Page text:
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Doctoral student support programs in diverse national contexts

Doctoral student support programs in diverse national contexts PurposeThe growing demand for doctoral education and the role of the doctoral degree to advance nations socially, economically, and culturally forces countries and individual institutions to respond to concerns stemming from the doctoral process. Numerous initiatives to support doctoral students have been adopted with varying features across countries. The purpose of this paper is to examine doctoral student support programs in two countries: the USA and Turkey. These countries offer higher education systems at different stages of maturity and stability.Design/methodology/approachThe data for this study came from a comparative case study analysis of doctoral student experiences in support programs at two research universities, one in the USA and one in Turkey. Ten American doctoral students and eight Turkish doctoral students were interviewed, for a total of 18 interviews. The study utilized the conceptual framework specified by the PhD Completion Project initiated by the US Council of Graduate Schools.FindingsThe two national systems featured in this study are at different points of their development. These developmental starting points influence the rationale and construction of a student support program, particularly one focused on advanced degrees, research activity, and knowledge production. The Turkish higher education system faces the challenge of building its infrastructure to be responsive to national needs in future decades, including producing qualified faculty as teachers and researchers. The American model of doctoral student support concentrates on increasing diversity within the academy. By focusing on first-generation students, students of color, and women in STEM disciplines, efforts are directed toward not just improving the quantity of graduates, but also the diversity of those graduates.Originality/valueWhile doctoral student support programs are increasingly common in multiple national contexts, analyses of these programs are rare, and comparative analyses even more so. The emergence of new academic disciplines, the trend toward interdisciplinary research, and the prevalence of neo-liberal policies has made the doctoral experience increasingly complex. The data presented here reveal that while doctoral education is influenced by country-specific contexts, doctoral students from multiple countries share many of the same experiences. http://www.deepdyve.com/assets/images/DeepDyve-Logo-lg.png Journal of Applied Research in Higher Education Emerald Publishing

Doctoral student support programs in diverse national contexts

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Publisher
Emerald Publishing
Copyright
Copyright © Emerald Group Publishing Limited
ISSN
2050-7003
DOI
10.1108/JARHE-12-2016-0095
Publisher site
See Article on Publisher Site

Abstract

PurposeThe growing demand for doctoral education and the role of the doctoral degree to advance nations socially, economically, and culturally forces countries and individual institutions to respond to concerns stemming from the doctoral process. Numerous initiatives to support doctoral students have been adopted with varying features across countries. The purpose of this paper is to examine doctoral student support programs in two countries: the USA and Turkey. These countries offer higher education systems at different stages of maturity and stability.Design/methodology/approachThe data for this study came from a comparative case study analysis of doctoral student experiences in support programs at two research universities, one in the USA and one in Turkey. Ten American doctoral students and eight Turkish doctoral students were interviewed, for a total of 18 interviews. The study utilized the conceptual framework specified by the PhD Completion Project initiated by the US Council of Graduate Schools.FindingsThe two national systems featured in this study are at different points of their development. These developmental starting points influence the rationale and construction of a student support program, particularly one focused on advanced degrees, research activity, and knowledge production. The Turkish higher education system faces the challenge of building its infrastructure to be responsive to national needs in future decades, including producing qualified faculty as teachers and researchers. The American model of doctoral student support concentrates on increasing diversity within the academy. By focusing on first-generation students, students of color, and women in STEM disciplines, efforts are directed toward not just improving the quantity of graduates, but also the diversity of those graduates.Originality/valueWhile doctoral student support programs are increasingly common in multiple national contexts, analyses of these programs are rare, and comparative analyses even more so. The emergence of new academic disciplines, the trend toward interdisciplinary research, and the prevalence of neo-liberal policies has made the doctoral experience increasingly complex. The data presented here reveal that while doctoral education is influenced by country-specific contexts, doctoral students from multiple countries share many of the same experiences.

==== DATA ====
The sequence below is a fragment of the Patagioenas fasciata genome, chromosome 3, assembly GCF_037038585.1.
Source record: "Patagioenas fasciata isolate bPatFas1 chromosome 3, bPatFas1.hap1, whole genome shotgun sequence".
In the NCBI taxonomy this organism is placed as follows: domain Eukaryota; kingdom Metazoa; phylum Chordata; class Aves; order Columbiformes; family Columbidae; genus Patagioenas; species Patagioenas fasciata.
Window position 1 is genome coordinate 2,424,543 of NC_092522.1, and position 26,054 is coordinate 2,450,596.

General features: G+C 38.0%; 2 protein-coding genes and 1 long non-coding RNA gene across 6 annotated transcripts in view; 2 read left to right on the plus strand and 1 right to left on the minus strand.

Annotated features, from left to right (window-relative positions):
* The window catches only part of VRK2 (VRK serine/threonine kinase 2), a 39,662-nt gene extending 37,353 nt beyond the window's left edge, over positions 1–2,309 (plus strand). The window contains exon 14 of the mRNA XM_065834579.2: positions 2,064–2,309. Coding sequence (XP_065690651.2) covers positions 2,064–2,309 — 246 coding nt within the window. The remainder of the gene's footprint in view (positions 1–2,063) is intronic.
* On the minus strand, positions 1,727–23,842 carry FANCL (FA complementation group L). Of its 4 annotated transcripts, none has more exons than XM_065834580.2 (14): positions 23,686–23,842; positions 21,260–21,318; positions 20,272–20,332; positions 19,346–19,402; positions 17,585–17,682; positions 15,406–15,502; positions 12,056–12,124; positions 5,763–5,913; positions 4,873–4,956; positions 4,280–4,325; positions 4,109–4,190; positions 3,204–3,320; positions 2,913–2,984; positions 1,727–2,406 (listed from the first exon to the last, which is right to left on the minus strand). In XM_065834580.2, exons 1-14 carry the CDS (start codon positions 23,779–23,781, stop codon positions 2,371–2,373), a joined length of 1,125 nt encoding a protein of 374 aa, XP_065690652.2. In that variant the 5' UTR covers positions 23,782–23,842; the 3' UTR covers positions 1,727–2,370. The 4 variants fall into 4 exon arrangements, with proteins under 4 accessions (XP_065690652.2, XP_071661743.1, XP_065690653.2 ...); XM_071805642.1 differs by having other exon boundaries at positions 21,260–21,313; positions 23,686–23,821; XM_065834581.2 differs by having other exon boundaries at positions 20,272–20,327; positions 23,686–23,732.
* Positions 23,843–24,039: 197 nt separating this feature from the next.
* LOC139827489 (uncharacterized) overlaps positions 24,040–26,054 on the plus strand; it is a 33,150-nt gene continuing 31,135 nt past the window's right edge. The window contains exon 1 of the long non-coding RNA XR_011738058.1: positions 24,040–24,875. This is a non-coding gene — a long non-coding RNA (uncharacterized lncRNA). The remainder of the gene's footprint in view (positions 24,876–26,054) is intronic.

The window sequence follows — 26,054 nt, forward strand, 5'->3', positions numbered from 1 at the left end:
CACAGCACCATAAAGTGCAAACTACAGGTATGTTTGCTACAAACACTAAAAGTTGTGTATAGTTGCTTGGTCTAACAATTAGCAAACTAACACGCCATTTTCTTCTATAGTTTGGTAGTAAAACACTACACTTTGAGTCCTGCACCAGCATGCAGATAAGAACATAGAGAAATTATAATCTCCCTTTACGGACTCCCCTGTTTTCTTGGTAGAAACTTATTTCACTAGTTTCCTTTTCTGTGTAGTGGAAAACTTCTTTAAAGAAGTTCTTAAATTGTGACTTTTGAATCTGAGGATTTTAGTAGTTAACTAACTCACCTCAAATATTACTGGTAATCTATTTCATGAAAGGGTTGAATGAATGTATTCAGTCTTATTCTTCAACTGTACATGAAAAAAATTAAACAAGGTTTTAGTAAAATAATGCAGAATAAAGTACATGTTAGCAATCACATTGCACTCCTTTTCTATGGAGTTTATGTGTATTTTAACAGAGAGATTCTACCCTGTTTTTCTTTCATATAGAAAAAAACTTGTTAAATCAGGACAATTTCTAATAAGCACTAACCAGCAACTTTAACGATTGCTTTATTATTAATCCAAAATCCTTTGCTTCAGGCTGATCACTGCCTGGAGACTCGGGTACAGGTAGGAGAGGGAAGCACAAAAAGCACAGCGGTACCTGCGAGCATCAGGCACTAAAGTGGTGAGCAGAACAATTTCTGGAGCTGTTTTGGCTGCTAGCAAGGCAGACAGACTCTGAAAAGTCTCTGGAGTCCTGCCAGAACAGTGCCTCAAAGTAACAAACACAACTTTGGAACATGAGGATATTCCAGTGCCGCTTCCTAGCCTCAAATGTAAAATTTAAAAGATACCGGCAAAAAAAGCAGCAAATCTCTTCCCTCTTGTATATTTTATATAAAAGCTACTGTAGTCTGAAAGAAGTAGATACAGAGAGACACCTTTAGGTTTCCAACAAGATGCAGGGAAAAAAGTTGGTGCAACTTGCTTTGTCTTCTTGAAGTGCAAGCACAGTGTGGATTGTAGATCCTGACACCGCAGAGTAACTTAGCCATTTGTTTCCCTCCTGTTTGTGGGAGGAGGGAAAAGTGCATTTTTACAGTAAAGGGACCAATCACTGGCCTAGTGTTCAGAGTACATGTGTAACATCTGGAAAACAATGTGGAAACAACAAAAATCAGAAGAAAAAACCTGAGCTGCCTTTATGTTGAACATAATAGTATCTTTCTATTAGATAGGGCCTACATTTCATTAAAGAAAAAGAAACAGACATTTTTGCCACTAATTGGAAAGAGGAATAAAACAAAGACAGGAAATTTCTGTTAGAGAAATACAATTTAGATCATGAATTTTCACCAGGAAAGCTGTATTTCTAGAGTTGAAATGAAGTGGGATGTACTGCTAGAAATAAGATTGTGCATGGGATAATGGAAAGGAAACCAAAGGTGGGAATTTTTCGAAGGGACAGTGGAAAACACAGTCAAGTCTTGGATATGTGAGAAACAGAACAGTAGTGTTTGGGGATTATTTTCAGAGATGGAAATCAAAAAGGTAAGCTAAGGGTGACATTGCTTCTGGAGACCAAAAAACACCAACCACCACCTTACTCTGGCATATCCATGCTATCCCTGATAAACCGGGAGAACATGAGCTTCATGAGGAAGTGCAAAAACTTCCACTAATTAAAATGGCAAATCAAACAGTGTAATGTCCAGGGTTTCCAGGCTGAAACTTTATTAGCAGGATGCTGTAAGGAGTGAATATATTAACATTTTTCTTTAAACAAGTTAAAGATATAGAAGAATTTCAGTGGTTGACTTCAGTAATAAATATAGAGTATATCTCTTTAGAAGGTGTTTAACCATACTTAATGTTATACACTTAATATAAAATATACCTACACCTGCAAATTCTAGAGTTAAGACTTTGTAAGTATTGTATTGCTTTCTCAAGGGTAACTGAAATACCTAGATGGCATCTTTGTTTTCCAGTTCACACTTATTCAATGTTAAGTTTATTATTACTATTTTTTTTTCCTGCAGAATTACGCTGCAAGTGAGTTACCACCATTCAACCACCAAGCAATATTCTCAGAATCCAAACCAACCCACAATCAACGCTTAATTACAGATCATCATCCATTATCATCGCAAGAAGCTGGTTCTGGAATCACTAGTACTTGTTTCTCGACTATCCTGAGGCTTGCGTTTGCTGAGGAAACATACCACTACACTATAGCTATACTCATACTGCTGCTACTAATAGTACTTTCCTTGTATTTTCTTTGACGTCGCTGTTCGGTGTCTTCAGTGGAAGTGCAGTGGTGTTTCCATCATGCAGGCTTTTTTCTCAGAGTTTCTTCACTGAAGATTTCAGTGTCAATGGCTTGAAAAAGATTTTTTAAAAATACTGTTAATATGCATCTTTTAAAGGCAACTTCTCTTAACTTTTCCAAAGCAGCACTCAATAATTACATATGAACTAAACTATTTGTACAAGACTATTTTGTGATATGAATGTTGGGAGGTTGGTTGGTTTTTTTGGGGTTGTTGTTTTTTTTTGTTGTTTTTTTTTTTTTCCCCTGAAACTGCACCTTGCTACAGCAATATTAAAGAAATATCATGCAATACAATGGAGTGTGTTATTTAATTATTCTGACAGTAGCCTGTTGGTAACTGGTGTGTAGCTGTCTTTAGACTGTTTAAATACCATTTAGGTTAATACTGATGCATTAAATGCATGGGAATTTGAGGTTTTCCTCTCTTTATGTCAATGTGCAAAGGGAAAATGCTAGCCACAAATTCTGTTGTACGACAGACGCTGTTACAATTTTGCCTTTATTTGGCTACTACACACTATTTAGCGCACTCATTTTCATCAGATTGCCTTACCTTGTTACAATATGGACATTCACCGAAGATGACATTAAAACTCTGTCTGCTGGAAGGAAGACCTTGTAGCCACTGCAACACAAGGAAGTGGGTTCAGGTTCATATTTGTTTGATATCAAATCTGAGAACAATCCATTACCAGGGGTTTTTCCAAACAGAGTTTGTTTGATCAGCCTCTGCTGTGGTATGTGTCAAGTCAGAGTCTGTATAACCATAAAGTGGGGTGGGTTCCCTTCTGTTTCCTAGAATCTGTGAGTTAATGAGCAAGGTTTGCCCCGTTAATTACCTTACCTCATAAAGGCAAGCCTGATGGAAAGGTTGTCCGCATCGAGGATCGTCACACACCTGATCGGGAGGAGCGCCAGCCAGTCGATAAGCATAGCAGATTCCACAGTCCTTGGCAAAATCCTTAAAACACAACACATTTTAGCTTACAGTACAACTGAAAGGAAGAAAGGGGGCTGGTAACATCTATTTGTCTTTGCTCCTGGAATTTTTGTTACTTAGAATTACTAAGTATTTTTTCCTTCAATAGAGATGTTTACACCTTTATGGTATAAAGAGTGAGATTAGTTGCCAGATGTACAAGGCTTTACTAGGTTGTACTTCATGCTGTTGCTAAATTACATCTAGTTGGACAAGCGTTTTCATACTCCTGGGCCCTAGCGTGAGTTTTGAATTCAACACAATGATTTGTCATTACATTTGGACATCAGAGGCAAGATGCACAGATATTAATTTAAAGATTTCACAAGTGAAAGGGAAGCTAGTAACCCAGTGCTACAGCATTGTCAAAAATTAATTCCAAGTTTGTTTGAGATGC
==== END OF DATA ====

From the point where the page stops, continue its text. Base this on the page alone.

Journal

Journal of Applied Research in Higher EducationEmerald Publishing

Published: Oct 9, 2017

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